Hydrocarbons on oil-stained Samet higher than normal

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BANGKOK, 25 August 2013 Deputy Dean of the Faculty of Fisheries, Kasetsart University, Dr. Thon Thamrong-nawasawat, points out that hydrocarbon levels in some areas on the oil spill-affected Samet island are higher than a safe limit. Hydrocarbons might result in a lower egg laying rate of marine animals. 

On 24 August 2013, Dr. Thon announced the results of Samet island environmental surveys conducted by the university after the oil spill incident last month. He said the surveys showed that hydrocarbon amounts in some areas were higher than normal levels due to the oil spill. The academic suggested that continuous monitoring of Ao Phrao beach, where the oil spill had directly hit, was necessary.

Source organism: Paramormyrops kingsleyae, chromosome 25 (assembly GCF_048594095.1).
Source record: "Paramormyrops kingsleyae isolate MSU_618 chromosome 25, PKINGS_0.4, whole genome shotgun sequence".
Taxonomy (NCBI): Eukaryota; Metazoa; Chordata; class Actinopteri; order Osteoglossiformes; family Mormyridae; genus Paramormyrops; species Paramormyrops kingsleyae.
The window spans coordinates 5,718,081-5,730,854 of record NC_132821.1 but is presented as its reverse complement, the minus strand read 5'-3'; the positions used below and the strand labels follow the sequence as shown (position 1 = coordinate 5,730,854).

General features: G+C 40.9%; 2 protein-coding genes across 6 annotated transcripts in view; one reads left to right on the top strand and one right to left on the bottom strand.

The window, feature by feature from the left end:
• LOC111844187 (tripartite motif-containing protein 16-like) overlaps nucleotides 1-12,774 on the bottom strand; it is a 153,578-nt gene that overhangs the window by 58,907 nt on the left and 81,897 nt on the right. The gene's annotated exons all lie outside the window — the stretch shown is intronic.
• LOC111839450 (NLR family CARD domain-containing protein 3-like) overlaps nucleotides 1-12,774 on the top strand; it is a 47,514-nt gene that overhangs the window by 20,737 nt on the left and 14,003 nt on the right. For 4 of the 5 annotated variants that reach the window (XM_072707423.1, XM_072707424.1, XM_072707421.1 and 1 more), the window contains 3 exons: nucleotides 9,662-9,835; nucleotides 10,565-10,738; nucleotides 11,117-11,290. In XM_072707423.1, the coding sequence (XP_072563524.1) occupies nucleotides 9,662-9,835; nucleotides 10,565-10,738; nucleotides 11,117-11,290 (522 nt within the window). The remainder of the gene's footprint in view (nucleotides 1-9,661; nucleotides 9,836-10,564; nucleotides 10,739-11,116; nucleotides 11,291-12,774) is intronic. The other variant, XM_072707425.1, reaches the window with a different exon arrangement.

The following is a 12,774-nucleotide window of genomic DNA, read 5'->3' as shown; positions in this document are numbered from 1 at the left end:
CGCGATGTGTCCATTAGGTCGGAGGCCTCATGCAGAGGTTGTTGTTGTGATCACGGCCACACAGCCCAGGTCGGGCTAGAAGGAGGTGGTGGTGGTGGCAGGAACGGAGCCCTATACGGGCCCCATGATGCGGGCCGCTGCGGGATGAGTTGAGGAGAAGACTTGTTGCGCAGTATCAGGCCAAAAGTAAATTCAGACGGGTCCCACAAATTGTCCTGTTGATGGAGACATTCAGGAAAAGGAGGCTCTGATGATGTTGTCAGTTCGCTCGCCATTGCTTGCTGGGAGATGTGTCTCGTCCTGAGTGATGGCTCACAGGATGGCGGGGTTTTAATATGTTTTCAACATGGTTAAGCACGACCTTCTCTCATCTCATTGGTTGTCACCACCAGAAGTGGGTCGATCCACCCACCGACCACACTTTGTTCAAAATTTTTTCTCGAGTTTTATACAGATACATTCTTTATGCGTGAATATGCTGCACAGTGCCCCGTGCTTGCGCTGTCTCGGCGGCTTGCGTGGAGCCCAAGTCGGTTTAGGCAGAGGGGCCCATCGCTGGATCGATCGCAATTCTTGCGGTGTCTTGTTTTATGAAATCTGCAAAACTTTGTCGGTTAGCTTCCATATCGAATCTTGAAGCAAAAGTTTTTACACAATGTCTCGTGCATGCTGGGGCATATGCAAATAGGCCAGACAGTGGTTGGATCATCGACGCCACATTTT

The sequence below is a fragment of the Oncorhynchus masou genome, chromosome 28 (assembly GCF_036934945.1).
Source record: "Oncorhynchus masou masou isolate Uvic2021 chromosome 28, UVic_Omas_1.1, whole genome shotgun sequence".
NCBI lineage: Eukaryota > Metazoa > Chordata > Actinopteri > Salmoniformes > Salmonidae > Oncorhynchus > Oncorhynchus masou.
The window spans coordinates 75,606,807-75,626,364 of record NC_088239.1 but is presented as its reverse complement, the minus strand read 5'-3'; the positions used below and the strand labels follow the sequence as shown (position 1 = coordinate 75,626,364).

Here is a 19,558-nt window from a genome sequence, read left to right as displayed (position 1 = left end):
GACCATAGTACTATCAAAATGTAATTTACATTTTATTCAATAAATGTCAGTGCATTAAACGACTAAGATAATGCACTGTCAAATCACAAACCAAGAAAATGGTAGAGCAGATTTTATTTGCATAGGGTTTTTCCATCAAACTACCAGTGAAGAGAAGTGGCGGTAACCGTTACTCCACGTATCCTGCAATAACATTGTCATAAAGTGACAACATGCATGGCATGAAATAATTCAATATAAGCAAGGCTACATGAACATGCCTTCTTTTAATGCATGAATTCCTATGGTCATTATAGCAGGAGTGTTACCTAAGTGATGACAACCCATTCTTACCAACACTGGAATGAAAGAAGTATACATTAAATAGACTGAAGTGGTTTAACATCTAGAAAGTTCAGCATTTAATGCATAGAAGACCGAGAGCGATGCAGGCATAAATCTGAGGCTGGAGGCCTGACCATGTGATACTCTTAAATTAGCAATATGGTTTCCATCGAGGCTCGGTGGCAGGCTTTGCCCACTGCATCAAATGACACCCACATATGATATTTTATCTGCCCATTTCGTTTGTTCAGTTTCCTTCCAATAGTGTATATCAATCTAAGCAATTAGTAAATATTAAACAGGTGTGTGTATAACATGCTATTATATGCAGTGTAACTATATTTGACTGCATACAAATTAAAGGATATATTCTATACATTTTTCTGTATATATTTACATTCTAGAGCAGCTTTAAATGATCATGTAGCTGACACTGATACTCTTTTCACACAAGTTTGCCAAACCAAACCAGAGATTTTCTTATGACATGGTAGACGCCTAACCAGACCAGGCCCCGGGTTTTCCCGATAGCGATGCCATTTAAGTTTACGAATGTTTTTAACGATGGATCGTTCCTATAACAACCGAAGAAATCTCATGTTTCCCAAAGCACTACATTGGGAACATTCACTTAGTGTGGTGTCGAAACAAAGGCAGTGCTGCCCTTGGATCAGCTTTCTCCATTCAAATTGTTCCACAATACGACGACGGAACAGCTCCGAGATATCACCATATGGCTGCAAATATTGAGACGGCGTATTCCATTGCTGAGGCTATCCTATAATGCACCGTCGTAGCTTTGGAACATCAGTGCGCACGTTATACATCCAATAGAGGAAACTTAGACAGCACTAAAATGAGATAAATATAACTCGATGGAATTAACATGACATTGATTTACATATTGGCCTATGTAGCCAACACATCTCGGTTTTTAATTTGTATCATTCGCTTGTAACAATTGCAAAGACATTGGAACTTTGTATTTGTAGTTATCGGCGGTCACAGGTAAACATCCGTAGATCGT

As for mercury in sediment on the seabed, Dr. Thon said mercury levels at many beaches were within a safe limit. He confirmed seafood from Samet was safe to consume, citing the studies by the Department of Fisheries and Chulalongkorn University as indicating that there was no residue in marine animals.

However, Dr. Thon added that such findings did not mean the oil spill had not caused any problems. High amounts of hydrocarbons might affect offspring of sea animals and their egg production. Further studies were needed at least for the next 6-12 months, the deputy dean said.